Ah, a bit of worthy doom for the day. Although Waverly Hills claim to be strongly inspired by Rigor Sardonicus, I'd like to skip over that and make a different comparison. Do you remember our good old friend, Nortt? I see that you do. Much like our Danish companion, Waverly Hills peristaltically deliver a stiflingly cavernous branch of doom full of dense guitars and even thicker reverb. Vocals are deep and vast; inhuman bellows of buried leviathans. Although I don't believe that the drum beat ever changes, it was lovingly chosen, emitting a truly ponderous crash. Unlike our ongoing comparison, however, Waverly Hills do not dilute their sound with questionable ambient filler - once The Nurse begins, it doesn't let up until it's done.
The album is rough and simple, but not in a baby's first doom album way. No, it hints at a single-minded channeling of what makes funeral doom worthwhile. Tossing aside pretensions at progression or complexity, Waverly Hills focus on imbuing every aspect of their music with pure, suffering damnation. It also gets an extra handful of inverted crosses for the child's laughing in "The White Plague" (I wonder if that has anything to do with Frank Herbert's book?) because kids are fucking creepy.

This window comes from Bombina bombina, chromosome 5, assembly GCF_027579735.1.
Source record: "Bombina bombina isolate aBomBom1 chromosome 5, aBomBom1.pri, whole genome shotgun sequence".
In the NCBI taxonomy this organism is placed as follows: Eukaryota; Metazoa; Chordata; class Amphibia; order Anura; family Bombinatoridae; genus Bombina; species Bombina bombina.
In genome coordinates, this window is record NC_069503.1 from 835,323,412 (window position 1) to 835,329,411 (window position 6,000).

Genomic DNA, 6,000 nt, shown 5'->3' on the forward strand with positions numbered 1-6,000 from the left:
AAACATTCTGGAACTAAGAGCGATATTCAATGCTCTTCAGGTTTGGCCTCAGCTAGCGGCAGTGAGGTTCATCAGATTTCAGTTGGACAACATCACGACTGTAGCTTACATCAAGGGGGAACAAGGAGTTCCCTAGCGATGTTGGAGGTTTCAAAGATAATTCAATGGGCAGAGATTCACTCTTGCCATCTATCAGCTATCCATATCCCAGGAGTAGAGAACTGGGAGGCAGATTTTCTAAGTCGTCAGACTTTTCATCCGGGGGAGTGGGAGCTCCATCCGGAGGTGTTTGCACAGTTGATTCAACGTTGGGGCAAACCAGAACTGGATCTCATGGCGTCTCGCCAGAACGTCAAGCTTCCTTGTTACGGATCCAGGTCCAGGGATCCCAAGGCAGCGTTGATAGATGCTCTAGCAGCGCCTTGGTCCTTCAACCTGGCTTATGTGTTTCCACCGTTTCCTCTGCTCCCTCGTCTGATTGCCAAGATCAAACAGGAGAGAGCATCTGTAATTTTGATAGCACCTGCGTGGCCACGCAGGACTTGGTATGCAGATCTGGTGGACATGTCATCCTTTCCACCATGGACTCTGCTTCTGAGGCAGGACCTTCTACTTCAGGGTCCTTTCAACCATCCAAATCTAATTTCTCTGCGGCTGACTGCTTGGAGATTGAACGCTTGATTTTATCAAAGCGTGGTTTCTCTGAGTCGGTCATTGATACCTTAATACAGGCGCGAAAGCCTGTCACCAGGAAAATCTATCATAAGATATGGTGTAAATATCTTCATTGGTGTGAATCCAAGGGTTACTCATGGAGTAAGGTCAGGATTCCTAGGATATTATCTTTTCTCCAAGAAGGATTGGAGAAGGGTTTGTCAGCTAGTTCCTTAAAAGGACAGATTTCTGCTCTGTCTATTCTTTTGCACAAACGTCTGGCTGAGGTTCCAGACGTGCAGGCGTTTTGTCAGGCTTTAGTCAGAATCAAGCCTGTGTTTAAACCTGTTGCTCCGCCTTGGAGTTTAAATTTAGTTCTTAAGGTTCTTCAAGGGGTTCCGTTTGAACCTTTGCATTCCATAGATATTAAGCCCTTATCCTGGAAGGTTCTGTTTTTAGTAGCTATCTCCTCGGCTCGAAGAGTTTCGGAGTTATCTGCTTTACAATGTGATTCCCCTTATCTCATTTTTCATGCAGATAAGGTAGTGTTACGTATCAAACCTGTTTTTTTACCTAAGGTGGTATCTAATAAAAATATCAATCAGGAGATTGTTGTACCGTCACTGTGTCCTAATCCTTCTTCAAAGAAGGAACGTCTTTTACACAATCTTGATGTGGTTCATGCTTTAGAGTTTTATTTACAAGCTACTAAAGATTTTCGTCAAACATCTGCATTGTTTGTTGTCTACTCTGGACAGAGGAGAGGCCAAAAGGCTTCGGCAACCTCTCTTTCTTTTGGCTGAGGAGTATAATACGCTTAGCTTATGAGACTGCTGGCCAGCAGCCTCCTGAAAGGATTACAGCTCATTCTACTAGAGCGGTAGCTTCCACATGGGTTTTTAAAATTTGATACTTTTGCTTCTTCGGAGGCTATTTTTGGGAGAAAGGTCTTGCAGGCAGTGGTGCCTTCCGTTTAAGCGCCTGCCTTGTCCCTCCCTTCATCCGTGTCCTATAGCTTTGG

I have to revoke some of those crosses due to the lackluster title track and the fact that this is really for funeral doom lovers only. Otherwise, this gets the meta seal of approval. If you've ever caught yourself humming the catchy refrains of a Nortt, Tyranny, or Senthil single, you'd do best to go out right now and pick up The Nurse off your nearest Starbucks easy-listening rack.
Verdict: Win [4/5] (removes hope in seconds!)